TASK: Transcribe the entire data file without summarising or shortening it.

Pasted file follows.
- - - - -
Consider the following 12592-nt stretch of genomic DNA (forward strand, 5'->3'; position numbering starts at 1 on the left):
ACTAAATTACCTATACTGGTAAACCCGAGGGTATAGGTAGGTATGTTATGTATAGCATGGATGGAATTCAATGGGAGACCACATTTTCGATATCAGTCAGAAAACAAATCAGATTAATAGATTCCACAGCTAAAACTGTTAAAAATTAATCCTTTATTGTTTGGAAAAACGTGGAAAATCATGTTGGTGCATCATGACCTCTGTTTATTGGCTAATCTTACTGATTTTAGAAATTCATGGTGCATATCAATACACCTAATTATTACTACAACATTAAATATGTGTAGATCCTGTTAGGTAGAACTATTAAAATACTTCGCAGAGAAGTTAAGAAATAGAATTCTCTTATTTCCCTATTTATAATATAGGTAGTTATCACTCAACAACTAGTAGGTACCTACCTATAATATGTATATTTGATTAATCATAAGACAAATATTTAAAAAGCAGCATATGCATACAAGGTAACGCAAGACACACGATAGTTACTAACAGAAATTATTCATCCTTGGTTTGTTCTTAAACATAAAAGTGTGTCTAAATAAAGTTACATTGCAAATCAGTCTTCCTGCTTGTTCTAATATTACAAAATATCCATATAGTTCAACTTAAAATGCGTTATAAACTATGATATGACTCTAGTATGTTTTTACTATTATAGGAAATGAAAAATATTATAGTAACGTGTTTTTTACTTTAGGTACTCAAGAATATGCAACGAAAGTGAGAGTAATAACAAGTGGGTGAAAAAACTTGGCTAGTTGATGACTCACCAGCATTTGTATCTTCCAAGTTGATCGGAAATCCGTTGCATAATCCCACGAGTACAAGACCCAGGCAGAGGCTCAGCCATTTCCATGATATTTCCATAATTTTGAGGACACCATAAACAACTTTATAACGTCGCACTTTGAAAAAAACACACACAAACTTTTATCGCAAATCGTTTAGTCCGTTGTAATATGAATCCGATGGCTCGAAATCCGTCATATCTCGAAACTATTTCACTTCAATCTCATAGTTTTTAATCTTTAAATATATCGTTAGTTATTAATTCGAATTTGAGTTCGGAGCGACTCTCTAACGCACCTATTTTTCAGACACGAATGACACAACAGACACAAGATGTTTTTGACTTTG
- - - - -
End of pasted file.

Consider the following 12592-nt stretch of genomic DNA (forward strand, 5'->3'; position numbering starts at 1 on the left):
ACTAAATTACCTATACTGGTAAACCCGAGGGTATAGGTAGGTATGTTATGTATAGCATGGATGGAATTCAATGGGAGACCACATTTTCGATATCAGTCAGAAAACAAATCAGATTAATAGATTCCACAGCTAAAACTGTTAAAAATTAATCCTTTATTGTTTGGAAAAACGTGGAAAATCATGTTGGTGCATCATGACCTCTGTTTATTGGCTAATCTTACTGATTTTAGAAATTCATGGTGCATATCAATACACCTAATTATTACTACAACATTAAATATGTGTAGATCCTGTTAGGTAGAACTATTAAAATACTTCGCAGAGAAGTTAAGAAATAGAATTCTCTTATTTCCCTATTTATAATATAGGTAGTTATCACTCAACAACTAGTAGGTACCTACCTATAATATGTATATTTGATTAATCATAAGACAAATATTTAAAAAGCAGCATATGCATACAAGGTAACGCAAGACACACGATAGTTACTAACAGAAATTATTCATCCTTGGTTTGTTCTTAAACATAAAAGTGTGTCTAAATAAAGTTACATTGCAAATCAGTCTTCCTGCTTGTTCTAATATTACAAAATATCCATATAGTTCAACTTAAAATGCGTTATAAACTATGATATGACTCTAGTATGTTTTTACTATTATAGGAAATGAAAAATATTATAGTAACGTGTTTTTTACTTTAGGTACTCAAGAATATGCAACGAAAGTGAGAGTAATAACAAGTGGGTGAAAAAACTTGGCTAGTTGATGACTCACCAGCATTTGTATCTTCCAAGTTGATCGGAAATCCGTTGCATAATCCCACGAGTACAAGACCCAGGCAGAGGCTCAGCCATTTCCATGATATTTCCATAATTTTGAGGACACCATAAACAACTTTATAACGTCGCACTTTGAAAAAAACACACACAAACTTTTATCGCAAATCGTTTAGTCCGTTGTAATATGAATCCGATGGCTCGAAATCCGTCATATCTCGAAACTATTTCACTTCAATCTCATAGTTTTTAATCTTTAAATATATCGTTAGTTATTAATTCGAATTTGAGTTCGGAGCGACTCTCTAACGCACCTATTTTTCAGACACGAATGACACAACAGACACAAGATGTTTTTGACTTTG